Legal Services for the Civil Rights Center
CRLM also provides legal services to CRC with respect to its administration of DOL's internal and external enforcement programs. On the internal side, CRC administers the Equal Employment Opportunity complaint program applicable to employees and applicants for DOL employment. On the external side, CRC enforces the equal opportunity and nondiscrimination requirements that apply to recipients of federal financial assistance, including those under Title VI of the Civil Rights Act of 1964, Section 504 of the Rehabilitation Act and Section 188 of the Workforce Innovation and Opportunity Act. The external enforcement program involves compliance reviews of recipients, and investigation of complaints alleging that recipients have violated applicable equal opportunity and nondiscrimination laws. In addition, the Division provides advice and assistance to CRC in drafting and reviewing regulations and sub-regulatory guidance, as well as training and technical assistance for internal and external stakeholders.
Legal Services for Other Agencies
Additionally, the Division provides legal services to the Office of Apprenticeship regarding matters related to Equal Employment Opportunity in Apprenticeship Programs; the Office of Disability Employment Policy; the Center for Faith-Based and Neighborhood Partnerships; the Women's Bureau; and the Veterans' Employment and Training Service.
OFCCP v. United Space Alliance (USA), LLC, 824 F. Supp. 2d. 68 (2011): OFCCP filed an administrative enforcement action under its expedited hearing procedures against USA under Executive Order 11246. The complaint alleged that USA violated OFCCP's regulations by failing to provide requested compensation data necessary for OFCCP to conduct a more detailed analysis during a compliance review. USA refused to provide the data, claiming that it was being unfairly targeted by OFCCP in violation of the Fourth Amendment. The ALJ issued a Recommended Decision and Order holding that USA consented to its initial selection and to OFCCP's desk audit request to review USA's affirmative action program and underlying data. The ALJ held that OFCCP has broad discretion when conducting preliminary analyses on desk audit data to seek additional data to determine compliance with OFCCP's non-discrimination laws. The ARB adopted the ALJ's decision. USA sought review of this final administrative order under the Administrative Procedures Act in D.C. District Court. The Court issued a decision in 2011, holding that OFCCP's request to review the documents off-site was akin to a subpoena, and, therefore, that the lesser probable cause standard set forth in Donovan v. Lone Steer, Inc., 464 U.S. 408 (1984), rather than the more stringent Marshall v. Barlow's standard applicable to onsite searches, applies. The court held that OFCCP satisfied the Lone Steer standard and ordered the production of the compensation data. USA provided the data.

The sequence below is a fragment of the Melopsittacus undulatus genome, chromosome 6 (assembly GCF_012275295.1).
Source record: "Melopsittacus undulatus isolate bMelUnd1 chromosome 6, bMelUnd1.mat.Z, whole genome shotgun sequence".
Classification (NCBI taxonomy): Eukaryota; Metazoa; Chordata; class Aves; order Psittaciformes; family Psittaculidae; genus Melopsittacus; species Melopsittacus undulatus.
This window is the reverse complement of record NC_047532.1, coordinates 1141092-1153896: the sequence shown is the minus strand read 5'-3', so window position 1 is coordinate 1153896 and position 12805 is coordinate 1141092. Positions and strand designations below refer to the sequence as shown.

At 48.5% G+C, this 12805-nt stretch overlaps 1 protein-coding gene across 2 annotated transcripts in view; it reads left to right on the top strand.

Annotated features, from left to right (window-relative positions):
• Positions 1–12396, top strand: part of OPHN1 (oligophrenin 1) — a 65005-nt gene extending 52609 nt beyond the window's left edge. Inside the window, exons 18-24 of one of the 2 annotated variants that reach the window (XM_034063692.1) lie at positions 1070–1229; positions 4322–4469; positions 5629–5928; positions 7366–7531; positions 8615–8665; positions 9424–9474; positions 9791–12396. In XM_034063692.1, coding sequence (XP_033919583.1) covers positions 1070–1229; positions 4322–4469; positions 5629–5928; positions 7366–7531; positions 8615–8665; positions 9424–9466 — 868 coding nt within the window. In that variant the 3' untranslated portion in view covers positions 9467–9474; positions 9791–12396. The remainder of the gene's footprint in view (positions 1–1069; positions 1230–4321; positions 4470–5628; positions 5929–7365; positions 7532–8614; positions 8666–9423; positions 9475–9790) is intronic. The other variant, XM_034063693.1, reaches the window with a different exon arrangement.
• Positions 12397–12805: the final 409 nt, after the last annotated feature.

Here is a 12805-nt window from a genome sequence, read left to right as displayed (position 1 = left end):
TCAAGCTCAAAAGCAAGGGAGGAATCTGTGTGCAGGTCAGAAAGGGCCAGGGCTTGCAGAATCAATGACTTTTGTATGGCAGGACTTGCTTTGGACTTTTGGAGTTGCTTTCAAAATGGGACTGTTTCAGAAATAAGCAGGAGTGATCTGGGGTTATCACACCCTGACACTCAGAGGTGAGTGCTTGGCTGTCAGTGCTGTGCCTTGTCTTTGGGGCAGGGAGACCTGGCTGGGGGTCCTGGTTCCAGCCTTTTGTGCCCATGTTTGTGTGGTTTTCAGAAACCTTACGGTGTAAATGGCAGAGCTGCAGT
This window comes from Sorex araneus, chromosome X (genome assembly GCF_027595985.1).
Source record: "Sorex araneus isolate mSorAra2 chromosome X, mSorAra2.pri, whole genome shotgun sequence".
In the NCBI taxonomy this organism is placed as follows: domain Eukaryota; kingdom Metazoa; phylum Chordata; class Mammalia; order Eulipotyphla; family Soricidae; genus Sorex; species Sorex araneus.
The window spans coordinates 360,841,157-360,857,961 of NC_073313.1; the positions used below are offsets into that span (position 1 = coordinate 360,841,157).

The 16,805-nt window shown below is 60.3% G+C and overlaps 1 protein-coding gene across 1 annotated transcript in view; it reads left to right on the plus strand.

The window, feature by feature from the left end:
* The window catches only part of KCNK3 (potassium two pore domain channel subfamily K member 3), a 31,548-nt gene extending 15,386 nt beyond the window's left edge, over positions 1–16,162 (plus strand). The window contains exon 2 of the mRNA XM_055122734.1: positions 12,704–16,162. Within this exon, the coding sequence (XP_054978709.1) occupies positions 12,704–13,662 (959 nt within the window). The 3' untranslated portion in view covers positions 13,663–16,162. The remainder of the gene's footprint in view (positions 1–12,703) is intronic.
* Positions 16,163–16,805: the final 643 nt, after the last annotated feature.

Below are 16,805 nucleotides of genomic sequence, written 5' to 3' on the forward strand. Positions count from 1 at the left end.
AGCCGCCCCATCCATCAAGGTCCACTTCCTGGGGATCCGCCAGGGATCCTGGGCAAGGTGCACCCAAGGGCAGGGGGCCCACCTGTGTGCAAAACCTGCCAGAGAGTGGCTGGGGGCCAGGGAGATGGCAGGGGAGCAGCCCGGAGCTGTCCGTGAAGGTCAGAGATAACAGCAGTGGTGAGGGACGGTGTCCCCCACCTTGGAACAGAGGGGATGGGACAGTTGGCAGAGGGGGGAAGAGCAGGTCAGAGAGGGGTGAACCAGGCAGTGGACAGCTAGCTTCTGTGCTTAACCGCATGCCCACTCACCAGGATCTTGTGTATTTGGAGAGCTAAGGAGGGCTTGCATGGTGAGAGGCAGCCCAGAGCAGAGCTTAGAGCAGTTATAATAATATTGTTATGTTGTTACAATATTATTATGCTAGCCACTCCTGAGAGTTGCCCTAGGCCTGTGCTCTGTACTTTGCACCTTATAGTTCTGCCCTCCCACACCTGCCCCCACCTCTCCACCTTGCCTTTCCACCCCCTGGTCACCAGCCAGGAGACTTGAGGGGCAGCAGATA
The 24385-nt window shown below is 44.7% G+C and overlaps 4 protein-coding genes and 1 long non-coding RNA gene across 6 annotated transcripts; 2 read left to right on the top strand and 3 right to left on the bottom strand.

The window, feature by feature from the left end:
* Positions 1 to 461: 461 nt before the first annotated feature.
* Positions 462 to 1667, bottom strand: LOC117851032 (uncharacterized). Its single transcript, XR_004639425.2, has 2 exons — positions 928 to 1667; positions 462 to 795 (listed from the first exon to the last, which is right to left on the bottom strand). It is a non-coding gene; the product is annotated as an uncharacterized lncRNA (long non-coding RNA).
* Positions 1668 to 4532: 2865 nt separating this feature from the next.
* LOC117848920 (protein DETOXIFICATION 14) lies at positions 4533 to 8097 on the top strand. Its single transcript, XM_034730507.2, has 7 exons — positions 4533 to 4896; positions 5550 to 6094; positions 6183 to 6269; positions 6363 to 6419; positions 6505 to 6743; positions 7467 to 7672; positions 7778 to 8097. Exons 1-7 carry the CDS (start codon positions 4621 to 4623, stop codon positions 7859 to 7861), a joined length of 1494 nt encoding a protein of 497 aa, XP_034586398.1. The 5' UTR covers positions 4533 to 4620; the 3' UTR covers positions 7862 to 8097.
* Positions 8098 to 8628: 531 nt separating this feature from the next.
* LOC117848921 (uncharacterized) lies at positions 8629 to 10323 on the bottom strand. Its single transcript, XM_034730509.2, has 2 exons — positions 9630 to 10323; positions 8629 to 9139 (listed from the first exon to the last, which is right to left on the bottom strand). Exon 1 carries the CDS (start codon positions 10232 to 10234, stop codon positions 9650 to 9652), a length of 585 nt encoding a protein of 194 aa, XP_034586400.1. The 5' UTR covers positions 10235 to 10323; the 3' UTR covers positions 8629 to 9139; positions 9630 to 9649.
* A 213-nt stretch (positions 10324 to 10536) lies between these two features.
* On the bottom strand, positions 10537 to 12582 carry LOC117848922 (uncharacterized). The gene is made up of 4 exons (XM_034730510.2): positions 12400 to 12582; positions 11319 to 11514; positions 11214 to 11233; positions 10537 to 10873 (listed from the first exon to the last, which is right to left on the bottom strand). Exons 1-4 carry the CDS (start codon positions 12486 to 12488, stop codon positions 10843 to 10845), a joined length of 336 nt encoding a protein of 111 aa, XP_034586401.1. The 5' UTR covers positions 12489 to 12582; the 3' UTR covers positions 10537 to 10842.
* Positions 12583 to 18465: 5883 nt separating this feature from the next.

Successfully Defended Challenge to Disability Discrimination Rule: CRLM assisted the U.S. Department of Justice in successfully defending a challenge to an OFCCP's disability discrimination and affirmative action rule. The U.S. District Court for the District of Columbia upheld OFCCP's regulations and the D.C. Circuit affirmed. The case was Associated Builders and Contractors (ABC) v. Shiu, 773 F.3d 257 (2014). ABC filed a complaint for declaratory and injunctive relief seeking judicial review of the OFCCP Section 503 final rule issued in September 2013, on the grounds that: (1) the rule contains provisions not authorized by the statute; (2) OFCCP did not provide a rational explanation for its alleged reversal of policy as to the construction industry; and (3) OFCCP did not comply with the Regulatory Flexibility Act and Small Business Act. The rule, significantly, establishes workforce goals for individuals with disabilities, requires contractors to collect data on the number of applicants and hires with disabilities, and strengthens other affirmative action requirements.